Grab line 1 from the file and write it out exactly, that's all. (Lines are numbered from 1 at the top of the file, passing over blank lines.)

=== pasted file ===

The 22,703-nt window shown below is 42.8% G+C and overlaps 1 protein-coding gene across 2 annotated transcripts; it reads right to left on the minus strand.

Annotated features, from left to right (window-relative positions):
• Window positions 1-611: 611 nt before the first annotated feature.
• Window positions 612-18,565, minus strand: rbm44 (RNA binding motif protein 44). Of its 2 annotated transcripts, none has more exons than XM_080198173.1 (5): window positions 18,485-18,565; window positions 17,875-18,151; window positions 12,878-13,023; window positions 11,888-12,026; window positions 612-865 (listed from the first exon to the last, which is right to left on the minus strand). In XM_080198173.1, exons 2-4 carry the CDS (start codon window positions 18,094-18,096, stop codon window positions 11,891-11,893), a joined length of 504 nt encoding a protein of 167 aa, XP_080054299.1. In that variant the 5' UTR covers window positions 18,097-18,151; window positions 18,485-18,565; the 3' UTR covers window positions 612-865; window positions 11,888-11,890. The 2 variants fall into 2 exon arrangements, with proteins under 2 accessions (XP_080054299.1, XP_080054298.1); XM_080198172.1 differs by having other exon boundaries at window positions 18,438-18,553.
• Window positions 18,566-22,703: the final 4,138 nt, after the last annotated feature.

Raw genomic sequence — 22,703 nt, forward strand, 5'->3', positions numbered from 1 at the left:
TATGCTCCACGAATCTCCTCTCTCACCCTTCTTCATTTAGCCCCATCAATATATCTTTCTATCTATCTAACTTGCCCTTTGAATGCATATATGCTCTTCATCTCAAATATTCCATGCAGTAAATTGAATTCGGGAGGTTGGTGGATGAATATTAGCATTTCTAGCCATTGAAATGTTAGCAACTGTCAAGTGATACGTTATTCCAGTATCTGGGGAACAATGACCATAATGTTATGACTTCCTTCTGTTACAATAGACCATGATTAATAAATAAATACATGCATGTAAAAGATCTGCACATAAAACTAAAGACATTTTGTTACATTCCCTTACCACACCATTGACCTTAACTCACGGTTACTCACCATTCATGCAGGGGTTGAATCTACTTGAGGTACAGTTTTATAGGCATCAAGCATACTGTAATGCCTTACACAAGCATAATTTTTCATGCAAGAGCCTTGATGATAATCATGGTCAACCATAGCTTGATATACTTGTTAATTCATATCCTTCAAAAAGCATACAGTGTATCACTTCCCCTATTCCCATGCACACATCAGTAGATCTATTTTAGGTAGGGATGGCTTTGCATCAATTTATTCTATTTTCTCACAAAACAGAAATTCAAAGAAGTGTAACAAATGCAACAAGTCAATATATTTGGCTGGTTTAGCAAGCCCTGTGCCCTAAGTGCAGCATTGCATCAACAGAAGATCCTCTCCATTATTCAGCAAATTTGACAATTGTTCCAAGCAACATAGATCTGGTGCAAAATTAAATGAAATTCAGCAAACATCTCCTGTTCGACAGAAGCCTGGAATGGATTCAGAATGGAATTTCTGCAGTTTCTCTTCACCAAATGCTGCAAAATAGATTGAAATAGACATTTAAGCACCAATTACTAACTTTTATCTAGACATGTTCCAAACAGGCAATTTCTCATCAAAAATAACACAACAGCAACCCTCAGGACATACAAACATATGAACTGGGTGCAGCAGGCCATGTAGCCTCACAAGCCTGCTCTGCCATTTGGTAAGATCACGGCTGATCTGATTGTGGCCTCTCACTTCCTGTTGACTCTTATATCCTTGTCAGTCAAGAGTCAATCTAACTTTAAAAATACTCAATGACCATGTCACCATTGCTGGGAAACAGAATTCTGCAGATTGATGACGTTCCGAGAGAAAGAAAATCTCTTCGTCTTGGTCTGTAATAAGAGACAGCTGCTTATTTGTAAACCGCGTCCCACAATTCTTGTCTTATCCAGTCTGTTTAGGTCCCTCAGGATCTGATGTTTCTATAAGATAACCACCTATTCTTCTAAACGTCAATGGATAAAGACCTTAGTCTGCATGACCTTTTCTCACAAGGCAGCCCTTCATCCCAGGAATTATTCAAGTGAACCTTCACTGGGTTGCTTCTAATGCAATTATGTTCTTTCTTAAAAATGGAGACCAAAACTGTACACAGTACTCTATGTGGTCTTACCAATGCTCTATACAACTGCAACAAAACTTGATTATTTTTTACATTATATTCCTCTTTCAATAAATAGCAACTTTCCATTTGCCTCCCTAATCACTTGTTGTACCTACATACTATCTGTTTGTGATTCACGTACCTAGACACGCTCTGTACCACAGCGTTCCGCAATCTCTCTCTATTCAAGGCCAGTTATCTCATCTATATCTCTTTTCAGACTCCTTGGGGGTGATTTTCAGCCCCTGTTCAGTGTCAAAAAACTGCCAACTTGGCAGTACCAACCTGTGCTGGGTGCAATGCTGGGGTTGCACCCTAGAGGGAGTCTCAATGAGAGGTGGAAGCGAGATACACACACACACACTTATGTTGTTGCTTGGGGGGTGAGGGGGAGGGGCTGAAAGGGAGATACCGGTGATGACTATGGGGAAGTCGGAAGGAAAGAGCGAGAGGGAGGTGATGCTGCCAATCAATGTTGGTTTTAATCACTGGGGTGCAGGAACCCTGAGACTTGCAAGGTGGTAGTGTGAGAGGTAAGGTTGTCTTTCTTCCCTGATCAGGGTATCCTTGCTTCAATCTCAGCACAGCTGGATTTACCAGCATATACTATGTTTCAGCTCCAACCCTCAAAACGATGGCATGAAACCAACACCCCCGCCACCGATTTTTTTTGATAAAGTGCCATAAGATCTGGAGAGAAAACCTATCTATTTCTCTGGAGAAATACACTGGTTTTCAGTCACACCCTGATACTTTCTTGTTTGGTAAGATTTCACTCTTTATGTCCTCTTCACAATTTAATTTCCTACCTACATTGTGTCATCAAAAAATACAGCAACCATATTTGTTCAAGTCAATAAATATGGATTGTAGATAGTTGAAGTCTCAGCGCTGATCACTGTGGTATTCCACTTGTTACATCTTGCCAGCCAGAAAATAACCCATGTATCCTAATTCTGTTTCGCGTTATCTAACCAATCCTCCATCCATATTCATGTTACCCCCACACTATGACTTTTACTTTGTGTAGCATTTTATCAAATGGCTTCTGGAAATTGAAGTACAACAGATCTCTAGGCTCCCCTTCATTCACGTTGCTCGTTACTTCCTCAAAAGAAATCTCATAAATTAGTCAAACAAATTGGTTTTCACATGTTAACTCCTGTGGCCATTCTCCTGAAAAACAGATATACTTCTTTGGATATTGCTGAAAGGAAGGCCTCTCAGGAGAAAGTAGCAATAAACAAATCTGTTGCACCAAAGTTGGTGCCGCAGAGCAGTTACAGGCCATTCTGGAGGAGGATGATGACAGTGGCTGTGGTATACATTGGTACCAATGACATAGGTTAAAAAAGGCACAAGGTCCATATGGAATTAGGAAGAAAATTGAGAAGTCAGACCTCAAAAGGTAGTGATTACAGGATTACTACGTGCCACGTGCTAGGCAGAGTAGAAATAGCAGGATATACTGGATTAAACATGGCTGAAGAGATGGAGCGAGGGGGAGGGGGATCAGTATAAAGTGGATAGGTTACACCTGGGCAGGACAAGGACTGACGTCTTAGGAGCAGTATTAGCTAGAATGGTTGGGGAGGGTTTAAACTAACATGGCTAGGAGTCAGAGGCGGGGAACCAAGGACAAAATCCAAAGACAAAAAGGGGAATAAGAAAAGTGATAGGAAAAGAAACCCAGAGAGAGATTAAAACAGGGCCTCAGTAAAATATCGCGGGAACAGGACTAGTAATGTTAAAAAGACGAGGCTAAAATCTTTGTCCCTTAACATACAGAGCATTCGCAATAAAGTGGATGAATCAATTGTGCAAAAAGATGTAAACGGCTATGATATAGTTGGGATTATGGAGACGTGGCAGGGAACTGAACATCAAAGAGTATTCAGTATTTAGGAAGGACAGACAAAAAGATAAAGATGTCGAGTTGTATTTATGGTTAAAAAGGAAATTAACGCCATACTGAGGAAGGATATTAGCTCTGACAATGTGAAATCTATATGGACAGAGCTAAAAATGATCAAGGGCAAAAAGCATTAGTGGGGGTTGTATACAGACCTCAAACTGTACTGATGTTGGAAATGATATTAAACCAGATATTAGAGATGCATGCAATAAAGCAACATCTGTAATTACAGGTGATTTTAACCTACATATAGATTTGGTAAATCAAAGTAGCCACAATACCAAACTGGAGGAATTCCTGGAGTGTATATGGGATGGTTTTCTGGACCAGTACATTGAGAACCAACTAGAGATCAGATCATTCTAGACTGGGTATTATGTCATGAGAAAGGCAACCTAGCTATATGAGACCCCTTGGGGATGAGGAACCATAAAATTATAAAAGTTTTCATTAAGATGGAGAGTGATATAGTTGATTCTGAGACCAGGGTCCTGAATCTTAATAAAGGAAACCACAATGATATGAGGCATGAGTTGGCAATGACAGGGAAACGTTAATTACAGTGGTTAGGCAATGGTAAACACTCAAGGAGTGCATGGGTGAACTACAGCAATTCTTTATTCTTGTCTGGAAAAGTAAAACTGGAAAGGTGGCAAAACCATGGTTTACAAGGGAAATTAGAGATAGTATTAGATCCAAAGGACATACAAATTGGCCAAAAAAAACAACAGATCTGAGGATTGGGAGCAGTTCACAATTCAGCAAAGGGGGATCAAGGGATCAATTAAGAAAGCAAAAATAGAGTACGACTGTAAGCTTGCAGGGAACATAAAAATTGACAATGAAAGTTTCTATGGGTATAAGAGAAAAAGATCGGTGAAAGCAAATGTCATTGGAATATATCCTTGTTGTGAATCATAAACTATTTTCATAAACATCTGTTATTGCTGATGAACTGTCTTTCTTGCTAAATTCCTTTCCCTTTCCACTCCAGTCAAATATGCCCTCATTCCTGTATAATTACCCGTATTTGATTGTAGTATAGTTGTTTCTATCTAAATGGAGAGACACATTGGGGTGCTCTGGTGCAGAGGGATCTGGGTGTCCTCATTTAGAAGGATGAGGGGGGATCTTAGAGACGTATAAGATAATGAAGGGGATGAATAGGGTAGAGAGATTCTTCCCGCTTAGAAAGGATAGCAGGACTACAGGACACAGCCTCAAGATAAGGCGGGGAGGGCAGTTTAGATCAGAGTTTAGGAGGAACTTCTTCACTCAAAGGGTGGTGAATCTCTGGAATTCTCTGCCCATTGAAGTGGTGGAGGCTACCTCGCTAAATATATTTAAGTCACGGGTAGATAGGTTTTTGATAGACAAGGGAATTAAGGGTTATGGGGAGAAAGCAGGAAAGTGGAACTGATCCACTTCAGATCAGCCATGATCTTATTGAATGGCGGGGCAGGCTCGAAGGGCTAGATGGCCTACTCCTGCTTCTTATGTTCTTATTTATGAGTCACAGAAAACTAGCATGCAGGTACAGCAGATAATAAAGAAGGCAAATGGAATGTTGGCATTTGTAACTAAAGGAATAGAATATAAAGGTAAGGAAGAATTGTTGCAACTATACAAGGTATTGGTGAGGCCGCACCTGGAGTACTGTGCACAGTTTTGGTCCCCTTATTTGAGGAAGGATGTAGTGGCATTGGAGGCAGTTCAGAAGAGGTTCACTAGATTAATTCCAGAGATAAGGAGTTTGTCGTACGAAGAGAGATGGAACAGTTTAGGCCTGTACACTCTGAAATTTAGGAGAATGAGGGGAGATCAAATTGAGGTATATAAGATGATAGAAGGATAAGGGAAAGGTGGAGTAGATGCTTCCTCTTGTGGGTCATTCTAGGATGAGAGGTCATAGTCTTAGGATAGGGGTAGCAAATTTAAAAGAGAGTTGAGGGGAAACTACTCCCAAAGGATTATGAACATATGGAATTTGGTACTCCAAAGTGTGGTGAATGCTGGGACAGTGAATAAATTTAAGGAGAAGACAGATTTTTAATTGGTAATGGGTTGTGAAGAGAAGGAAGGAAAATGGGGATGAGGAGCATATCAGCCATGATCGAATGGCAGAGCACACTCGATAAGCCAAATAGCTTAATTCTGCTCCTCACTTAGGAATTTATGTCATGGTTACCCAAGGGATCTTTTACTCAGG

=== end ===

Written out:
The 22,703-nt window shown below is 42.8% G+C and overlaps 1 protein-coding gene across 2 annotated transcripts; it reads right to left on the minus strand.